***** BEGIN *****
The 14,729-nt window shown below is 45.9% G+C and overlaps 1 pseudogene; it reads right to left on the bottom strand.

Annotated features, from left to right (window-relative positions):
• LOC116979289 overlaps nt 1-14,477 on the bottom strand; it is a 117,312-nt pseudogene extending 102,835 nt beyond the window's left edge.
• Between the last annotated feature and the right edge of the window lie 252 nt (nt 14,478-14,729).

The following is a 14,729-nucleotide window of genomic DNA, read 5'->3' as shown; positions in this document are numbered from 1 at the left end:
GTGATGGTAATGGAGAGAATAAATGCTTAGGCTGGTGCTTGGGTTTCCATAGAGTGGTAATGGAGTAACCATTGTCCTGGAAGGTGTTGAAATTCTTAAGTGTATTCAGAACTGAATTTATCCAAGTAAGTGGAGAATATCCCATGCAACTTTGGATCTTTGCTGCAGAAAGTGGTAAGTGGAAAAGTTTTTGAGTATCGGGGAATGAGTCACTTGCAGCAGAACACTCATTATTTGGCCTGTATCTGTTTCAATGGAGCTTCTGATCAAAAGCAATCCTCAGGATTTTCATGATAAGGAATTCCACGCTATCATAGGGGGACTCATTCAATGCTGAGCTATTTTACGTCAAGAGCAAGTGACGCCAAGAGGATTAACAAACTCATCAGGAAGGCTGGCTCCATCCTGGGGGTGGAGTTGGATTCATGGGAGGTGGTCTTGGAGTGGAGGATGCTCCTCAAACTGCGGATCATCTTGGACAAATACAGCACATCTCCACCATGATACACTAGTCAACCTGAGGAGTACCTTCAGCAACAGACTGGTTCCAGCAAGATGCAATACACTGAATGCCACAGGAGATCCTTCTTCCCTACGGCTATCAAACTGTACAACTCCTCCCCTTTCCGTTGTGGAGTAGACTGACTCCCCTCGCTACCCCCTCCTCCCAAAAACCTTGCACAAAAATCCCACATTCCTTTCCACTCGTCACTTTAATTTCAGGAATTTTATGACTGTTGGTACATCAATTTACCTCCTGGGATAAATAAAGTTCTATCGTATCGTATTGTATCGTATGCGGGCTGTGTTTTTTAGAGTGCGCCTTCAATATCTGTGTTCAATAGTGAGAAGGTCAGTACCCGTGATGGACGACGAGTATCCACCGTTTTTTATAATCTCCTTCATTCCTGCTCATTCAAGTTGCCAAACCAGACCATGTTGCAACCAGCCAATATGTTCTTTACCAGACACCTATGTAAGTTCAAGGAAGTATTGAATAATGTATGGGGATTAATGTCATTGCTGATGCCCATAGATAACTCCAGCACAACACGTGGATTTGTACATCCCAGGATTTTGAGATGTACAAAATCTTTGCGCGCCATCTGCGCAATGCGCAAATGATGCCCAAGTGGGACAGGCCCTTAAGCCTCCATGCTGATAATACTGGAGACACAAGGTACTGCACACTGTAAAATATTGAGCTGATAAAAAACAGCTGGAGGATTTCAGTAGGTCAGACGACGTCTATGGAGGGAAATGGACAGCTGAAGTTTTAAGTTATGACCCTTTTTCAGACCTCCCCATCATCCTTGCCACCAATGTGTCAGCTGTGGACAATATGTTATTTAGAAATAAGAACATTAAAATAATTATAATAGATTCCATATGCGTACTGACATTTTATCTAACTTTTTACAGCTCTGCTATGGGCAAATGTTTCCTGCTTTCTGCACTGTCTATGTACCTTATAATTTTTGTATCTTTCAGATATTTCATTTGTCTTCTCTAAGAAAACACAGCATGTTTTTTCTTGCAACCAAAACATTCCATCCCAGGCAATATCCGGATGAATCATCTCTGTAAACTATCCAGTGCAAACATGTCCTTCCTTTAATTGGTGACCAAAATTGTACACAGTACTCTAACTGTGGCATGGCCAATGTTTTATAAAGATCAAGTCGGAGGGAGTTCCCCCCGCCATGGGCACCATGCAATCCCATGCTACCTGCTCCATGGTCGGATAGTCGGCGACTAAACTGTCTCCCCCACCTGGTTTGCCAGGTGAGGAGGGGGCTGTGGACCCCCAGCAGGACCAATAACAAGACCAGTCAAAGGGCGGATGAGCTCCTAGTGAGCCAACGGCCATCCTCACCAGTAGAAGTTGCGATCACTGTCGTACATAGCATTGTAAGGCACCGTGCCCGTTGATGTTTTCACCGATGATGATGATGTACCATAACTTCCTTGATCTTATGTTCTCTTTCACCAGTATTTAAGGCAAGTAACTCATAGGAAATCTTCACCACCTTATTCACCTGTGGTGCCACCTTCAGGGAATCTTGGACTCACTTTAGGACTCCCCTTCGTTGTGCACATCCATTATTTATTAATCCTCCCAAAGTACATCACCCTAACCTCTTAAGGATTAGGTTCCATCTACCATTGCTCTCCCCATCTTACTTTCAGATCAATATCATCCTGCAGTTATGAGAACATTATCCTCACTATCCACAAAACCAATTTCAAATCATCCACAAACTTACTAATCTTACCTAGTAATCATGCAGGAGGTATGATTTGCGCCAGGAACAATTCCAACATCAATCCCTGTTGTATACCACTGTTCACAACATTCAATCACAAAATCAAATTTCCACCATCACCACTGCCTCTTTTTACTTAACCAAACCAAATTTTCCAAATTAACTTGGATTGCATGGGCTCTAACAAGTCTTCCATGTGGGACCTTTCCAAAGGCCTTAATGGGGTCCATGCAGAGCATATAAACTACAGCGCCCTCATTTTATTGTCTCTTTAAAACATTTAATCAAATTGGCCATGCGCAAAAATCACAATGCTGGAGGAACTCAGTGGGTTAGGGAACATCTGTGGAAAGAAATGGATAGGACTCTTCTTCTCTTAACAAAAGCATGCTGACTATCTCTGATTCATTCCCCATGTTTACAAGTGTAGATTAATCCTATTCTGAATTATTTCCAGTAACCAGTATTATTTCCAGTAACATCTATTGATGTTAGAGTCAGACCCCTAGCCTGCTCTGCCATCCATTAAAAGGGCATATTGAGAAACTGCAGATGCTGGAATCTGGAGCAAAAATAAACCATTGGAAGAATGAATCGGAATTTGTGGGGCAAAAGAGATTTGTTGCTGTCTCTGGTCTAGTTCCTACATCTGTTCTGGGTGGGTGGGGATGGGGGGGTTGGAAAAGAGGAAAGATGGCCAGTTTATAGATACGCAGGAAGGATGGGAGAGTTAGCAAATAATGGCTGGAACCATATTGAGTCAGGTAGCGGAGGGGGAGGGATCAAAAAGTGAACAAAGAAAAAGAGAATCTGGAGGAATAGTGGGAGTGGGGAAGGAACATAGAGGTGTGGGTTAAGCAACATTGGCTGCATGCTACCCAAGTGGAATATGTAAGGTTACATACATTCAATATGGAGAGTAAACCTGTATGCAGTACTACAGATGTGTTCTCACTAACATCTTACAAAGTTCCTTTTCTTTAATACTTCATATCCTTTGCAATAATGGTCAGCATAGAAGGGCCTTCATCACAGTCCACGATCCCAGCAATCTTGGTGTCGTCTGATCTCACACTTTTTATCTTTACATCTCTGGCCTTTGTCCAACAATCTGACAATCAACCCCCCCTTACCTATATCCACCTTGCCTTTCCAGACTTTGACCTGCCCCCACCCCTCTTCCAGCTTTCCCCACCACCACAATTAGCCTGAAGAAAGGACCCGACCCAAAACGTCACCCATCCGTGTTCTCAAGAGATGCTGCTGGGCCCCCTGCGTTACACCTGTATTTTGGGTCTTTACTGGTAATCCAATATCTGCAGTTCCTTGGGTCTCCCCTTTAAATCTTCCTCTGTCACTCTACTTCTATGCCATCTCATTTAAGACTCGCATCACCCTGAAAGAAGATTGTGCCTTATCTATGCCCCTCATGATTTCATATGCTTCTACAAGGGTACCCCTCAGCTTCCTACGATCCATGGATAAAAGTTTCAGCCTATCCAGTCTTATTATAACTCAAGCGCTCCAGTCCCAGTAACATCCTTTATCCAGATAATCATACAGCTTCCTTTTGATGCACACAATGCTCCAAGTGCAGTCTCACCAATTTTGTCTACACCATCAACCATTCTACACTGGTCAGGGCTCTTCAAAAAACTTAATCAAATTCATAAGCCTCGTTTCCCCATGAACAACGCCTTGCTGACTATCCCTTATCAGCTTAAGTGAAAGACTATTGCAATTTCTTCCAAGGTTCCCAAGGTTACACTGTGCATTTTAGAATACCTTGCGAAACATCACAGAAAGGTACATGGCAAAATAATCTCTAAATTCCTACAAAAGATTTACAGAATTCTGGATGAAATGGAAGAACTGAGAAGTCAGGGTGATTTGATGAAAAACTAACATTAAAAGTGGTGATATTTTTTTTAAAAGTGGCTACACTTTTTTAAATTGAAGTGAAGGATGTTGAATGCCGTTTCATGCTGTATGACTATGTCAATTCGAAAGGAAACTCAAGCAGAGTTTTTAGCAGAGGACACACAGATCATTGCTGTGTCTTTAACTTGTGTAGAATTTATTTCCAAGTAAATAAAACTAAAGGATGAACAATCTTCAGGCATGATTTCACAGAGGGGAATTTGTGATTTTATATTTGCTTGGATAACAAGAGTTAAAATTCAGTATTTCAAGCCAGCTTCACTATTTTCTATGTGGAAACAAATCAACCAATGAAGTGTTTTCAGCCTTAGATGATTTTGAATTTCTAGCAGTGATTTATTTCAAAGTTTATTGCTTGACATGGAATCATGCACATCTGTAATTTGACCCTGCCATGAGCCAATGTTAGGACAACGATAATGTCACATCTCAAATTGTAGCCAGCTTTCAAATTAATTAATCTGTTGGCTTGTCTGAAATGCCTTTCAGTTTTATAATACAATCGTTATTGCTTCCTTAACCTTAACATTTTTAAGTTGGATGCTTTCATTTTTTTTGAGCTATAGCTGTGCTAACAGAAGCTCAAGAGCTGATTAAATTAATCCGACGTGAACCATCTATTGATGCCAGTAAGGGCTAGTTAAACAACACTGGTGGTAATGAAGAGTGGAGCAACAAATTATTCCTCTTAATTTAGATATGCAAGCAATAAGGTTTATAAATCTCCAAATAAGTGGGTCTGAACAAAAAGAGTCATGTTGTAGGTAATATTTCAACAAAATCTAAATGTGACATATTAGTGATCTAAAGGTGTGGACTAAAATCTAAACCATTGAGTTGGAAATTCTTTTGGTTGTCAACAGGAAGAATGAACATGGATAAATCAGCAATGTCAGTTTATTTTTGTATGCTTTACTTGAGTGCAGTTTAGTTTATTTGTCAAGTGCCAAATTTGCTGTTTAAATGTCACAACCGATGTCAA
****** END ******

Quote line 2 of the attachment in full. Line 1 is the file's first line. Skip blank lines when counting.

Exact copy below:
Annotated features, from left to right (window-relative positions):